Chicago Principal Evaluations Based Half on Student Growth

By Jaclyn Zubrzycki — January 18, 2013 2 min read
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Starting this year, student gains will count for half of Chicago’s principals’ evaluations, the school district announced yesterday.

Chicago’s principals’ evaluations will be based half on “student growth measures"—including graduation rates, attendance, and, as the release puts it, “some assessments"—and half on principal practice.

Illinois requires student growth to comprise at least 25 percent of a principal’s evaluation starting this school year and at least 30 percent in 2014 and beyond.

“This new system is squarely aligned with evaluations for our teachers, which is raising the bar in supporting school leaders in the work they do for our kids every day while holding them accountable for results,” said Chicago schools CEO Barbara Byrd-Bennett in a press release. Teacher evaluation was one point of contention in the teachers’ strike in Chicago earlier this school year.

Catalyst Chicago reported mixed responses to the new evaluation systems. Some principals say the system is late to be unveiled and say that 50 percent seems a high figure; others say they are pleased that the student growth component is not dependent on a single assessment. Catalyst also has some background on Chicago’s effort to improve its principal pool.

National leaders expressed some concern. “Fifty percent is in my mind not supported by any research, any place,” said Richard A. Flanary, a deputy executive director at the National Association of Secondary School Principals. Flanary cited a recent report put out by the NASSP and the National Association of Elementary School principals that recommended that student scores not dominate principals’ evaluation. He said that while student achievement should be principals’ priority, research shows that very little of students’ performance can be actively accounted to the principal. The NAESP’s executive director Gail Connelly co-wrote an Education Weekcommentary about principal evaluation last fall.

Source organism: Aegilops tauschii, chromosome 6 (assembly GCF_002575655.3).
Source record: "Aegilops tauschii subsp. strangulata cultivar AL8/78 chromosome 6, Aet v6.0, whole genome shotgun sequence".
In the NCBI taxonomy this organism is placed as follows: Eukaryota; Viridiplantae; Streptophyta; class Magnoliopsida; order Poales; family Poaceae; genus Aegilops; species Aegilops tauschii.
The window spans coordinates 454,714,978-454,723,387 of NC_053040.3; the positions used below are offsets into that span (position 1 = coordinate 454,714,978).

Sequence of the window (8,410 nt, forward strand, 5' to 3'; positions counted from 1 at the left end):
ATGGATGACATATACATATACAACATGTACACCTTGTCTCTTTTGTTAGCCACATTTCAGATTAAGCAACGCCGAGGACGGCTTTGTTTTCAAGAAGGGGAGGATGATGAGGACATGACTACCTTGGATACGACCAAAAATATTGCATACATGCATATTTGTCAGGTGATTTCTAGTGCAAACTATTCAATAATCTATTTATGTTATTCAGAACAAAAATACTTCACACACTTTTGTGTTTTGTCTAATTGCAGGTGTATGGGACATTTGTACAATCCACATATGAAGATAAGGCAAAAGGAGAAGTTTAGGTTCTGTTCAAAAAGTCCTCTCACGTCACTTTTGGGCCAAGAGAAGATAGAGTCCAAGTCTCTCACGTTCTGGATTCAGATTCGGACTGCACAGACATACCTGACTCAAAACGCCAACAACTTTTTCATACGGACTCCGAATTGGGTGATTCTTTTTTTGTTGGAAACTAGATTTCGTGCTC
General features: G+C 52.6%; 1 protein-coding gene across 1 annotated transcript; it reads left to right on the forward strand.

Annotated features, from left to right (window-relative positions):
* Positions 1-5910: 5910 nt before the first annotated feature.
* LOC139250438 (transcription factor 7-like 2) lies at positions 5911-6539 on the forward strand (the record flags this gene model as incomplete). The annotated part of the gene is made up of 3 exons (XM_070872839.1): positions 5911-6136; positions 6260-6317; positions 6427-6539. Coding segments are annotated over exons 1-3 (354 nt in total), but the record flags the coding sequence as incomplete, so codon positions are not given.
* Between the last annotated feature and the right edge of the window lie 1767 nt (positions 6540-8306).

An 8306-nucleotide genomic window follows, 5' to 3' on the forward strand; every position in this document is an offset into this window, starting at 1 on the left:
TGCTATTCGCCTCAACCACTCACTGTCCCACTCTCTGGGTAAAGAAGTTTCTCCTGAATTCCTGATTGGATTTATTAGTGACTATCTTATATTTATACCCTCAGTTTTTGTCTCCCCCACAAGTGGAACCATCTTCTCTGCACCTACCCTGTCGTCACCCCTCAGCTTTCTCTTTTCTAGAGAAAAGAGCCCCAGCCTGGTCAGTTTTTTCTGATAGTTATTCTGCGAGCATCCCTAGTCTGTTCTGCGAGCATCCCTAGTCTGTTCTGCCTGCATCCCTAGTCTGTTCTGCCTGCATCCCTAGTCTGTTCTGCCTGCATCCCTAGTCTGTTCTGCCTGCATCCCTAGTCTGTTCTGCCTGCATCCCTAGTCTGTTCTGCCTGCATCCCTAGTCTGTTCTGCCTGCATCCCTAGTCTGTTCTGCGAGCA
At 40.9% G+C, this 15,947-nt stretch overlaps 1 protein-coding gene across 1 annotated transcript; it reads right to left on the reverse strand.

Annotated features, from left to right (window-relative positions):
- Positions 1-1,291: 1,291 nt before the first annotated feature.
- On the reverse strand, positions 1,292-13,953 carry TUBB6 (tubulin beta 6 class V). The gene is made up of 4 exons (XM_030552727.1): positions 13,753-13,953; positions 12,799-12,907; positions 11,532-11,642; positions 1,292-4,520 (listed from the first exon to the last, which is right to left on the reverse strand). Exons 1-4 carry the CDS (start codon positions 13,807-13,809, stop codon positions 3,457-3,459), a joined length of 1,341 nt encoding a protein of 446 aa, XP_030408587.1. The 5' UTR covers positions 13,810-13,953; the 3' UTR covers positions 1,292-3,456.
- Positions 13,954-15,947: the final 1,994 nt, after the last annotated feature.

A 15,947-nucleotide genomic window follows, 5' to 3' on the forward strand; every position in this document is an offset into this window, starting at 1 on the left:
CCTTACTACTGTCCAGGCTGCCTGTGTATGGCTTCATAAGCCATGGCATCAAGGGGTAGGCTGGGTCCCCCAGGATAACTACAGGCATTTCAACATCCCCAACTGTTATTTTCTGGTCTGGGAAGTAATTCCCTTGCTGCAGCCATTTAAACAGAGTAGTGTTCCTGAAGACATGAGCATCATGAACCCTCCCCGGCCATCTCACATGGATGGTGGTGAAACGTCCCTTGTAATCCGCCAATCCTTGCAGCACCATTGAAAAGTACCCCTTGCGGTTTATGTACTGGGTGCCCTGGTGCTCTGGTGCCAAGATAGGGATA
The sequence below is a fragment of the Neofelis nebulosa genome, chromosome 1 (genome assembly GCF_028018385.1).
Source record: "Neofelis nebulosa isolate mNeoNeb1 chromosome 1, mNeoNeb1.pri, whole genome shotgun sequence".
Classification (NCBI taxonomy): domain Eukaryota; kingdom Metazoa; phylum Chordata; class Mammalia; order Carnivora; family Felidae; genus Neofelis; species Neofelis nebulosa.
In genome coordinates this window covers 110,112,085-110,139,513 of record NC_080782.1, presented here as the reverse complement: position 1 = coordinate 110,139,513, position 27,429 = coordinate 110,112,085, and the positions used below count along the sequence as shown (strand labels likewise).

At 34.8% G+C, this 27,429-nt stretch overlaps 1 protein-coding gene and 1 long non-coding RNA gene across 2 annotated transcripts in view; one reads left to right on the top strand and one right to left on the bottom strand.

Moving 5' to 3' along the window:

The Chicago Tribune reports that it is unclear what will happen to principals if students’ scores don’t improve.

Los Angeles’ principals got a new evaluation system this year. New York City just missed a deadline to come up with a teacher evaluation plan, as Steve Sawchuk reported yesterday. Here’s an updatefrom Patricia Willens at WNYC’s Schoolbook. And, we profiled a Chicago principal-in-training for an article earlier this winter.

Here are the criteria laid out by the district:
Student growth measures include:

  • In elementary schools, measurement of student growth in reading and math at the beginning and end of the year from NWEA assessments;
  • Ability to succeed in high school based on the grade 8 EXPLORE exam;
  • High school growth from the beginning of the year to the end of the year as measured by EPAS (ACT’s Educational Planning and Assessment System) growth percentile;
  • Growth among high-need student population groups, such as ELL and special education students, and closing achievement gaps;
  • On-track measures based on attendance, grades and misconducts; and
  • An index created by the district that balances graduation rates, dropout rates and attendance.

Principal practice criteria include:

  • Championing teacher and staff excellence through continuous improvement;
  • Building a culture focused on college and career readiness;
  • Empowering and motivating families and the community to become engaged in their school;
  • Creating powerful systems of professional learning;
  • Self-disciplined thinking; and
  • Establishing and leading a school toward its vision.
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A version of this news article first appeared in the District Dossier blog.